The Symphony’s free Program Note Podcast Series highlights a great work being performed each week by the orchestra. Hosted by KDFC’s Rik Malone, the podcasts feature music from Symphony concerts and recordings, and commentary based on our award-winning program notes by James Keller and Michael Steinberg. You can hear them on the way to the concert, on your smart phone or computer. Listen here, and subscribe to get future episodes automatically.
Following multiple failed agreements with various ballets (including the Bolshoi, which declared the music impossible to dance to), Sergei Prokofiev reduced what would eventually become his most popular ballet to three orchestral suites. Described by Michael Tilson Thomas as "a great lyrical symphonic epic," the work uses character and emotional motifs to capture the dramatic action in Shakespeare’s classic love story.
Tchaikovsky's 6th Symphony was not his farewell statement, although at the time of its first performances it may have seemed like one. What it did do was explore new depths of emotion, even for a composer used to wearing his heart on his musical sleeve.
Often called the greatest piece of music ever written, Beethoven’s Symphony No. 9 was the last he would ever write. The first symphony to feature a chorus and vocal soloists, Symphony No. 9 also includes the famous Ode to Joy.
After composing Serenade No. 1, Johannes Brahms waited fifteen years before he wrote another purely orchestral work for large ensemble. Infamous for his harsh self-criticism and haunted by the feeling that he was living in Beethoven’s shadow, Brahms finally broke his symphonic silence at the age of forty-two with the Haydn Variations, a musical experiment with the arrangement of sonic shapes. By the time he composed his Symphony No. 3, ten years later, he had fully realized his true voice as a symphonic master.
In his "Dances of Galánta," Zoltan Kodály recreated the sounds of his childhood, and helped preserve the stamping feet of a vanishing culture.
Despite his family’s financial turmoil, the year 1806 was extraordinarily productive for Beethoven. He wrote many of his great works, including the Razumovsky string quartets, Piano Concerto No. 4, and Symphonies No. 4 and 5. Symphony No. 4—a return to the grace and relative simplicity of his earlier style—is perhaps Beethoven’s least frequently performed symphony. A passage in the middle of the second movement was called “one of the most imaginative passages anywhere in Beethoven” by musicologist Donald Francis Tovey.
Mozart wrote his "Linz" Symphony in just four days, but it was his biggest and grandest to that point, and it helped set the stage for the great symphonies of the 19th century.
Ravel’s American influences are easily heard in his Piano Concerto in G Major, which he modeled after the light, divertimento-like concertos of Mozart and Saint‑Saëns.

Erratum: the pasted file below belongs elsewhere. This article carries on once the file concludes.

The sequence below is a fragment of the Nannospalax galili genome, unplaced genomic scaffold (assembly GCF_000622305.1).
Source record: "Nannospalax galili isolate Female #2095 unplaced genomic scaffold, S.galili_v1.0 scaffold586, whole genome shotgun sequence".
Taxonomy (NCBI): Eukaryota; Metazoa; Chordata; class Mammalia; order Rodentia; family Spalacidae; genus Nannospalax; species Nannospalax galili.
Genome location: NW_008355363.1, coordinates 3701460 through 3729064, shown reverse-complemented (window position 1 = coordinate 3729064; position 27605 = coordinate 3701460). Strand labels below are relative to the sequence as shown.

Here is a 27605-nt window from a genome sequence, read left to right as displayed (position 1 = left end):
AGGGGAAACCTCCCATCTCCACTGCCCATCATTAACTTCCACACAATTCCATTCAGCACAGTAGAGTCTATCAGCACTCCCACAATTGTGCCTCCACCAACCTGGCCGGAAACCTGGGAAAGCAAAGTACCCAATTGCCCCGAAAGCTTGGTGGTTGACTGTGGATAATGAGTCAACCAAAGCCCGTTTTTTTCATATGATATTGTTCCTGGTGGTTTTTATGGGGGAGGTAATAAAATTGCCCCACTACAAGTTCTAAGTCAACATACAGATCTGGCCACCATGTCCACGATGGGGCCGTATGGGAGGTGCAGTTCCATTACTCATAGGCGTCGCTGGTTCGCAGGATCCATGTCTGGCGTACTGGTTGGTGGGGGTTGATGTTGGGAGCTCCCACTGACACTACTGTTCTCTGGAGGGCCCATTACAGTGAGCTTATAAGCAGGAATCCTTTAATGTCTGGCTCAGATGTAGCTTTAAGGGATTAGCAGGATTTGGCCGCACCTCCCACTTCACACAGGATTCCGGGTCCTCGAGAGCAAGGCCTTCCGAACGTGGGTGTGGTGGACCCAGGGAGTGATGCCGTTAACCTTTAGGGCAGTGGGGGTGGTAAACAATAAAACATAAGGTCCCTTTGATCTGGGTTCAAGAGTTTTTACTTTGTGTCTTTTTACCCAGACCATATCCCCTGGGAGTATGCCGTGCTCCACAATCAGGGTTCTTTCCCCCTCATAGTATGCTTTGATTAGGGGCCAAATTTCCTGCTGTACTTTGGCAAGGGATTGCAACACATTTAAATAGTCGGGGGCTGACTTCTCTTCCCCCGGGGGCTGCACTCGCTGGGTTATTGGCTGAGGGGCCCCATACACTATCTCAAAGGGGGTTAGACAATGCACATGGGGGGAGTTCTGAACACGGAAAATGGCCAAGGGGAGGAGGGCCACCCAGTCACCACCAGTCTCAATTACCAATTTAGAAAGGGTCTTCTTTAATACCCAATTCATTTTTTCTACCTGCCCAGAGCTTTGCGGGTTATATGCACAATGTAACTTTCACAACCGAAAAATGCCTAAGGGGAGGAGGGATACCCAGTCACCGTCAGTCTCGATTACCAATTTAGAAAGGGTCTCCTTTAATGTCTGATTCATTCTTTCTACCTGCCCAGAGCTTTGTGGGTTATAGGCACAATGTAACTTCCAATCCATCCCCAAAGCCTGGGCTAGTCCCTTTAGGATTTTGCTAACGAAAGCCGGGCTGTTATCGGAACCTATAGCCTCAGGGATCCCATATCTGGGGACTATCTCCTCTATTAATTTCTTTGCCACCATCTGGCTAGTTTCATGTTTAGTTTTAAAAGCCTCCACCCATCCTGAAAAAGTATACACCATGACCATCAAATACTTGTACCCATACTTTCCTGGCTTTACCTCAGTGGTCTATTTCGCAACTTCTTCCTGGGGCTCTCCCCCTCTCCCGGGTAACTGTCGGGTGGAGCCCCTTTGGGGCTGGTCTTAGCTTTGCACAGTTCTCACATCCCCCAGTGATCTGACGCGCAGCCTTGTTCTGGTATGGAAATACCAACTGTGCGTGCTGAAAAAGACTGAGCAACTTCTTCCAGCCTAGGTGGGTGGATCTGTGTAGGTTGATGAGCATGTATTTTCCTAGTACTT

Late in his career, Gustav Mahler told his critics, "My time will come," but his unique vision and unmistakable sound were evident in his very first composition: the epic cantata "Das klagende Lied."
Gustav Mahler revived one of his earliest compositions to use in his first symphony; he ultimately cut it, and it was forgotten for almost sixty years. Now, one hundred years after it was written, this musical orphan finally has a chance to bloom on its own.
However you like your Messiah—big or intimate, modern or period, authentic or interpreted—when you listen you become part of an almost 300-year tradition of what may be classical music's most beloved masterpiece.
Following the conventional success of his Symphony No. 5, written to pacify the Soviet leaders scandalized by his opera Lady Macbeth, Shostakovich composed the Symphony No. 6. Characterized by its unusual Largo opening and scherzo-like finish, the work exhibits Mahler’s influence on Shostakovich’s sound worlds.
An often criticized social misfit during his time in Vienna, Bruckner’s success with his Symphony No. 7 came as a happy and restorative surprise to the composer, described by his friend Gustav Mahler as “half simpleton, half God.” Speaking to today's audiences with singular directness, Bruckner 7 remains the most loved of his nine symphonies.
Brahms's Symphony No.2 is generally thought of as his most lighthearted, but it's actually built on the contrasts between light and dark, between sunshine and clouds. Kind of like life.
Claude Debussy's ballet Jeux was almost completely ignored after its premiere in 1913, but it's now considered one of the fundamental works of 20th-century music.
Debussy's Images is music that "never looks back," and it still sounds new, more than a century later.
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201 Van Ness Ave
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